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what is the difference between a==10 and 10==a

 
Praveen palukuri
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hi,
i checked above two conditions both are giving same result.i think there is some performance effect by using 10==a. if any one knows pls reply me

Thanks in advance.
 
A Kumar
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Hi,

i think there is some performance effect by using 10==a



Try the program and check if there is any difference..

For me output was:

One 1130395840390 Two 1130395840390
true
One 1130395840390 Two 1130395840390
Diff 0

the values current time changes but others remain same even if you execute it many times..
 
Stan James
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No performance differenced you'd ever need to worry about.

You do see people write == tests "backwards" for a good reason. You could easily mistype "a = 10" instead of "a == 10". It's likely to be valid syntax so the compiler won't catch it, but you sure won't get the results you want. If you turn around "10 = a" the compiler will complain and help catch your tiny typo.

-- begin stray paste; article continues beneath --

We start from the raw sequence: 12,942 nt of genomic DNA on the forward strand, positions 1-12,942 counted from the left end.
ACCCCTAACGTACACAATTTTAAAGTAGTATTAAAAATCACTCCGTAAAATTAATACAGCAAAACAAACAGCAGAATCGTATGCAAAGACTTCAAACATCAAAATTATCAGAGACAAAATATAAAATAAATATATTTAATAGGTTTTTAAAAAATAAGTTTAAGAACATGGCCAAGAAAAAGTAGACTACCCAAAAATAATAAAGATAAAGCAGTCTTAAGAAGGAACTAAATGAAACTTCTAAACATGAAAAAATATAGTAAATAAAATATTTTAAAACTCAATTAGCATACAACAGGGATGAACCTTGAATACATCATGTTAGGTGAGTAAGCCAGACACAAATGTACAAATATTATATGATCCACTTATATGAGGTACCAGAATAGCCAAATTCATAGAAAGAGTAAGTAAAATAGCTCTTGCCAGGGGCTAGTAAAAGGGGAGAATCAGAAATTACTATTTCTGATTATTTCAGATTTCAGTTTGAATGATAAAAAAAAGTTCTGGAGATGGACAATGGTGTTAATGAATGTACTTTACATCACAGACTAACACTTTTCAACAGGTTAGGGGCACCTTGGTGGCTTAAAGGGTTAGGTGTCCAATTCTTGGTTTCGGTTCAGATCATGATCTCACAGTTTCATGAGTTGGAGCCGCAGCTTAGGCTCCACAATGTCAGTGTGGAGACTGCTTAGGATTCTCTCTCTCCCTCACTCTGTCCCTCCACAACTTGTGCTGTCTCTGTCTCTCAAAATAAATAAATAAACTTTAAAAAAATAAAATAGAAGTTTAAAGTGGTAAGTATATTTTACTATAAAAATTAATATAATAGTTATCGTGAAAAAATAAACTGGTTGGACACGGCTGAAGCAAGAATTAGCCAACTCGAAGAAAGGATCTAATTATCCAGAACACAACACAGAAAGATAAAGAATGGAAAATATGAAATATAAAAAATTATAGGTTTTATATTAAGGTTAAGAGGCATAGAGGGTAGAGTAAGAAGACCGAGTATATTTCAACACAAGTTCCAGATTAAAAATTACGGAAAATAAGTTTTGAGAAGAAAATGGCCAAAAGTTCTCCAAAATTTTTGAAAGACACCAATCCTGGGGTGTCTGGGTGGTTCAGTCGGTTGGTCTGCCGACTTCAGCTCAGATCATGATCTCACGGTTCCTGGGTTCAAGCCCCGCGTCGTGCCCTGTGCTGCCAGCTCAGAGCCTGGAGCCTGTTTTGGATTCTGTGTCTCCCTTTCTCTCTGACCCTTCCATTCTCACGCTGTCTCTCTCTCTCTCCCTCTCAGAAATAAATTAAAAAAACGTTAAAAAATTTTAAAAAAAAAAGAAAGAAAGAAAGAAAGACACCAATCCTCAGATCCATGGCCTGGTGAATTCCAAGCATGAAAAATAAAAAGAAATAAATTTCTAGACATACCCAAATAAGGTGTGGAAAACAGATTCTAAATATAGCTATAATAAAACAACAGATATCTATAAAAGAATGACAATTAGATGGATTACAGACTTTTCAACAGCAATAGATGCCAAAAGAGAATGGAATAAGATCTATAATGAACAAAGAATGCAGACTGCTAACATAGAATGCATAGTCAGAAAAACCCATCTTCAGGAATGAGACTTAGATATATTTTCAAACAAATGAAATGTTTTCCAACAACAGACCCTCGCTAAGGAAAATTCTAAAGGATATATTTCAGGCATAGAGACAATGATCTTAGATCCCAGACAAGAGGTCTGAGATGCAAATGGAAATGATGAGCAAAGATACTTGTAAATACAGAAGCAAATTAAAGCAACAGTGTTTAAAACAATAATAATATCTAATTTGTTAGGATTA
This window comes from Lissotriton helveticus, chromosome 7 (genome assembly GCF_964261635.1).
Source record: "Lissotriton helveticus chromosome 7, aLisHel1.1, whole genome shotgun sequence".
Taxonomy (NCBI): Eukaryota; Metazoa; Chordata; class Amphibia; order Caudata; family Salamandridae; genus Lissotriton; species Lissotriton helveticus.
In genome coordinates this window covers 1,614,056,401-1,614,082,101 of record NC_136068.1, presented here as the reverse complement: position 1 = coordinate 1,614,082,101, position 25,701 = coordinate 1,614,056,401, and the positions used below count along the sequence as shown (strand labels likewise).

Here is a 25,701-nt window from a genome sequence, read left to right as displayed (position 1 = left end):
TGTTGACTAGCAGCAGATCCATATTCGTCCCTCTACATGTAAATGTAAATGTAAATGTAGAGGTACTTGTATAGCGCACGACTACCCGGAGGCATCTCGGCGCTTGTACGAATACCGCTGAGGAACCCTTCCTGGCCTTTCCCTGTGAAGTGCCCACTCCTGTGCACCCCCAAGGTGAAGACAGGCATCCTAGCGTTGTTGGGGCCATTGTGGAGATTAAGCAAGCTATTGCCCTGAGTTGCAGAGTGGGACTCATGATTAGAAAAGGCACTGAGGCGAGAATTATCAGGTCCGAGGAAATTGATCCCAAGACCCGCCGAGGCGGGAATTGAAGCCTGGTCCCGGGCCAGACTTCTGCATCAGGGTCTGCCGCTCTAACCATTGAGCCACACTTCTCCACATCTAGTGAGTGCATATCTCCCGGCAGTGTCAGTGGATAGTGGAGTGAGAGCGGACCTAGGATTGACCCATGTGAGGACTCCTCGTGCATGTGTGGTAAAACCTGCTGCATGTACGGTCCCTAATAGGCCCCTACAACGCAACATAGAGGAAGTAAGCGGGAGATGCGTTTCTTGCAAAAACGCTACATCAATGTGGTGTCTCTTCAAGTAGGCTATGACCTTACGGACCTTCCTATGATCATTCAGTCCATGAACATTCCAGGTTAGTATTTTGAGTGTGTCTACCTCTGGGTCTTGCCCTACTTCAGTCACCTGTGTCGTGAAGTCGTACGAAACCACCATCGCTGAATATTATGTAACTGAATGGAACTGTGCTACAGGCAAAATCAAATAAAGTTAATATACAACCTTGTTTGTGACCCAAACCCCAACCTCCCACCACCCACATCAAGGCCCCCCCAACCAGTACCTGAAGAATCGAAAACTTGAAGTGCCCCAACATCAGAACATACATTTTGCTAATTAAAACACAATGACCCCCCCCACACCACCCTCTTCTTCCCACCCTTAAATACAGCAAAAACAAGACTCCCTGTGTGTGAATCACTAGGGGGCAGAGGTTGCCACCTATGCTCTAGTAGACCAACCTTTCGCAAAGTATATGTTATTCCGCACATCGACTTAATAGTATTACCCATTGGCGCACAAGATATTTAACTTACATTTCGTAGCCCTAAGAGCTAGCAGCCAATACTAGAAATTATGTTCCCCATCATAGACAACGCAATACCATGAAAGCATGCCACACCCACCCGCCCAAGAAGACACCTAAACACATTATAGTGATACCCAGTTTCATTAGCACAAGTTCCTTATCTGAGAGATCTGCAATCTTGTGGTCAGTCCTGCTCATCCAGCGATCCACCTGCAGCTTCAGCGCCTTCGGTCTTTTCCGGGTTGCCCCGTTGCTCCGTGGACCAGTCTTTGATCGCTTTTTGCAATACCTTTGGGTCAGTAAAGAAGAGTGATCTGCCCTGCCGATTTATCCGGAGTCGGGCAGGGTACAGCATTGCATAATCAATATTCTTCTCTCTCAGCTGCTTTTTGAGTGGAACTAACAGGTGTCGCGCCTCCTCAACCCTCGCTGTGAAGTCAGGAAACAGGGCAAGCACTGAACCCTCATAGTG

And when you get to objects, the "backwards" syntax helps avoid null pointer exceptions. Consider these two lines

If input is null, the first line throws an exception, but the second doesn't. For some reason it bugs me to see this:

Oh, one reason is it's easy to again mistype & instead of && and still get the darned exception!
[ October 27, 2005: Message edited by: Stan James ]
 
Ilja Preuss
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Originally posted by Stan James:
You do see people write == tests "backwards" for a good reason. You could easily mistype "a = 10" instead of "a == 10". It's likely to be valid syntax so the compiler won't catch it, but you sure won't get the results you want.


It's likely in C/C++, but not in Java.
 
Stan James
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Yeah, I guess it would only work on booleans?

if ( x = true )

which would be silly in the first place. Still, it seems like I got burned on this at some point ... the syntax for = and == both worked. Can't remember what I was doing tho.

I almost added to that post that the "backwards" syntax very often tells you the author wrote C before Java. I didn't but I still write this way some times.
 
Ilja Preuss
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Originally posted by Stan James:
Yeah, I guess it would only work on booleans?

if ( x = true )

which would be silly in the first place.


Exactly!

I'm not sure, but I seem to remember that some compilers (Eclipse?) can flag a warning for such code.
 
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